Monday, Apr 22, 2019
HomeNewsHousing Ministry seeks to clarify Mackey Yard policy

Housing Ministry seeks to clarify Mackey Yard policy

The Ingraham administration’s policy allowing squatters to purchase land at Mackey Yard is no different from that of the Pindling and Christie administrations, claimed the Ministry of Housing in a statement yesterday.

The ministry sought to clarify the government’s policy on allowing Bahamian squatters to buy government land at the site of the former shantytown at $3.40 per square foot. The policy has upset many who feel that the government is giving land away to people who have only recently become Bahamians. Haitians, or those of Haitian descent, were the primary residents of Mackey Yard.  A fire several months ago at the site destroyed many shacks.

Concerns about the government’s policy recently expressed by Progressive Liberal Party (PLP) deputy leader Philip ‘Brave’ Davis, were labeled “contradictory” by the ministry.

“It was the PLP government which began the regularization of squatters, on housing land, as far back as the Nassau Village Sub-division in the 1980s. Additionally, it was the same government under the leadership of former Minister of Housing Neville Wisdom, which established a price of $17,000 per lot.  We decided to continue with that price, but to extrapolate a square foot price of $3.40 (per square foot), which establishes equity between lots of varying sizes,” the ministry said.

As it regards charging squatters a much lower rate to purchase land than non-squatters, the ministry said that was not happening.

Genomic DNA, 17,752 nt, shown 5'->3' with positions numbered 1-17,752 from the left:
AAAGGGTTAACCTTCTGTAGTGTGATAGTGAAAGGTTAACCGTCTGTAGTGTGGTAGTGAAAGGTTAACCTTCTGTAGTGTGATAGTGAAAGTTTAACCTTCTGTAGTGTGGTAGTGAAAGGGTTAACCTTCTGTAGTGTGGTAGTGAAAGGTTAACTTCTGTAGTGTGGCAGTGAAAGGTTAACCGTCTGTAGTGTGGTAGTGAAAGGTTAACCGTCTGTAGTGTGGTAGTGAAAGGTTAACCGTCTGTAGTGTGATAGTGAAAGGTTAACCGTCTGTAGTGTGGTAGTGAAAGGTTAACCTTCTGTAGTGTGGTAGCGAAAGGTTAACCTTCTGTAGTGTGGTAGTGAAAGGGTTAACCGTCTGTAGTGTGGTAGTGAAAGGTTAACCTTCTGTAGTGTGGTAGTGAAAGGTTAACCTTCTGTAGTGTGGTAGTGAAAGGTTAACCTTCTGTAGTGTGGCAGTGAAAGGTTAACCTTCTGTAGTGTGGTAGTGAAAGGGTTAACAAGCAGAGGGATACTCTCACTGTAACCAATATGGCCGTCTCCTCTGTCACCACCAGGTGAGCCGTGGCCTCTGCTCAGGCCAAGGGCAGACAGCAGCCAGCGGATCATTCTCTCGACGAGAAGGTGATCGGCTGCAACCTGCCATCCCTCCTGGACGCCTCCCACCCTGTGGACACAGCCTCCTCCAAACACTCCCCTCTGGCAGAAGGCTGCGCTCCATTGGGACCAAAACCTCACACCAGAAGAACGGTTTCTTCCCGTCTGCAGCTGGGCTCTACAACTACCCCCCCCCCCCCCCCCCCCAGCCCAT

“The $3.40 (per square foot) rate is generally more costly than the land price attached to each homeowner in government sub-divisions. In reality, the average cost of the land and infrastructure in our sub-divisions for each homeowner for a 50 x 100ft lot, where there is no sewer system, is only around $5,000,” said the ministry.

“While we do not condone squatting, there are many middle income Bahamians, including senior citizens, civil servants, police officers, reverends, and straw vendors, squatting on (Ministry of Housing) land in houses which are in most instances larger than government homes.

“Should all of these persons’ houses and buildings be demolished and they and their children placed on the streets?  Or should the government find a way to afford those persons the opportunity to purchase the land they are living on, some for generations?

“If the latter is the case, shouldn’t the same purchase policy be applied to those poor Bahamians living in squalor – provided they are able to upgrade their houses, or construct new houses, in keeping with the Building Code?  The Ministry of Housing is simply activating an existing government policy in seeking to put in place a humane, permanent solution to the squatter problem on (government) land.”

 

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